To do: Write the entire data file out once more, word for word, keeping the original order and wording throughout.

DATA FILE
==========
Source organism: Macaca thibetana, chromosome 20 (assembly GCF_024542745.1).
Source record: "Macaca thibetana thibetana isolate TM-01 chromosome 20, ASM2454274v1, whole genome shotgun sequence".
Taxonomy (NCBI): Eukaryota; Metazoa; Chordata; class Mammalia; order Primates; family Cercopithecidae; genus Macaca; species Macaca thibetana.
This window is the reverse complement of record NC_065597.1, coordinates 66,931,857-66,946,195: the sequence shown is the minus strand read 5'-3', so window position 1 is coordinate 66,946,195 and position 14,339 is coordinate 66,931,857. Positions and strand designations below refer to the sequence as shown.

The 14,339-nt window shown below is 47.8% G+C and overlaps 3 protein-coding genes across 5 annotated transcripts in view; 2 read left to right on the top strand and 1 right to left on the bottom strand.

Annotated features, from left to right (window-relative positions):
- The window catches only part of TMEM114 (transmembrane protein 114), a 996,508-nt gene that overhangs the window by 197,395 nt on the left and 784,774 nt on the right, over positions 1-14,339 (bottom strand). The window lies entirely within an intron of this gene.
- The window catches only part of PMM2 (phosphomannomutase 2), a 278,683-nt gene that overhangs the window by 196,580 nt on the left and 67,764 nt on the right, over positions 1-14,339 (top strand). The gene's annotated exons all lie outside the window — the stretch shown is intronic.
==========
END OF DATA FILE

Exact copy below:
Source organism: Macaca thibetana, chromosome 20 (assembly GCF_024542745.1).
Source record: "Macaca thibetana thibetana isolate TM-01 chromosome 20, ASM2454274v1, whole genome shotgun sequence".
Taxonomy (NCBI): Eukaryota; Metazoa; Chordata; class Mammalia; order Primates; family Cercopithecidae; genus Macaca; species Macaca thibetana.
This window is the reverse complement of record NC_065597.1, coordinates 66,931,857-66,946,195: the sequence shown is the minus strand read 5'-3', so window position 1 is coordinate 66,946,195 and position 14,339 is coordinate 66,931,857. Positions and strand designations below refer to the sequence as shown.

The 14,339-nt window shown below is 47.8% G+C and overlaps 3 protein-coding genes across 5 annotated transcripts in view; 2 read left to right on the top strand and 1 right to left on the bottom strand.

Annotated features, from left to right (window-relative positions):
- The window catches only part of TMEM114 (transmembrane protein 114), a 996,508-nt gene that overhangs the window by 197,395 nt on the left and 784,774 nt on the right, over positions 1-14,339 (bottom strand). The window lies entirely within an intron of this gene.
- The window catches only part of PMM2 (phosphomannomutase 2), a 278,683-nt gene that overhangs the window by 196,580 nt on the left and 67,764 nt on the right, over positions 1-14,339 (top strand). The gene's annotated exons all lie outside the window — the stretch shown is intronic.